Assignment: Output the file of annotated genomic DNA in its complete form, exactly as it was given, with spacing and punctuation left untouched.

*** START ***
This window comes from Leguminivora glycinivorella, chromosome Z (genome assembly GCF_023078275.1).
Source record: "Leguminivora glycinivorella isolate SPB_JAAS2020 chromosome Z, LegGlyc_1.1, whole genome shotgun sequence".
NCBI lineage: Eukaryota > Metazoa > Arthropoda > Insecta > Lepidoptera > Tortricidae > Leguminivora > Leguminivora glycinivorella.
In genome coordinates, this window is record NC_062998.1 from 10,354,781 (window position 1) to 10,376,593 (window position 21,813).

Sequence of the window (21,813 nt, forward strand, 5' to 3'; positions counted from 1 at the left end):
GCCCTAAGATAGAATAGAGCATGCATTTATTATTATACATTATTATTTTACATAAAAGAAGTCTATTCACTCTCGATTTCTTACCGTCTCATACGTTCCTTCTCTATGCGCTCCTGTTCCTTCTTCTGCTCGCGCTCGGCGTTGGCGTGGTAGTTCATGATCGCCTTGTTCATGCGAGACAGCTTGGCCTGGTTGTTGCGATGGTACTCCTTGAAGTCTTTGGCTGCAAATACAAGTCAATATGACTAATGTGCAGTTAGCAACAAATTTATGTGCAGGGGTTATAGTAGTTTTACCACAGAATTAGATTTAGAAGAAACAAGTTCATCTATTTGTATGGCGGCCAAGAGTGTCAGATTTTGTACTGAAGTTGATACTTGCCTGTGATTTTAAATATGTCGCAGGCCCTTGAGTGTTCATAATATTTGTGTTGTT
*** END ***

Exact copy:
This window comes from Leguminivora glycinivorella, chromosome Z (genome assembly GCF_023078275.1).
Source record: "Leguminivora glycinivorella isolate SPB_JAAS2020 chromosome Z, LegGlyc_1.1, whole genome shotgun sequence".
NCBI lineage: Eukaryota > Metazoa > Arthropoda > Insecta > Lepidoptera > Tortricidae > Leguminivora > Leguminivora glycinivorella.
In genome coordinates, this window is record NC_062998.1 from 10,354,781 (window position 1) to 10,376,593 (window position 21,813).

Sequence of the window (21,813 nt, forward strand, 5' to 3'; positions counted from 1 at the left end):
GCCCTAAGATAGAATAGAGCATGCATTTATTATTATACATTATTATTTTACATAAAAGAAGTCTATTCACTCTCGATTTCTTACCGTCTCATACGTTCCTTCTCTATGCGCTCCTGTTCCTTCTTCTGCTCGCGCTCGGCGTTGGCGTGGTAGTTCATGATCGCCTTGTTCATGCGAGACAGCTTGGCCTGGTTGTTGCGATGGTACTCCTTGAAGTCTTTGGCTGCAAATACAAGTCAATATGACTAATGTGCAGTTAGCAACAAATTTATGTGCAGGGGTTATAGTAGTTTTACCACAGAATTAGATTTAGAAGAAACAAGTTCATCTATTTGTATGGCGGCCAAGAGTGTCAGATTTTGTACTGAAGTTGATACTTGCCTGTGATTTTAAATATGTCGCAGGCCCTTGAGTGTTCATAATATTTGTGTTGTT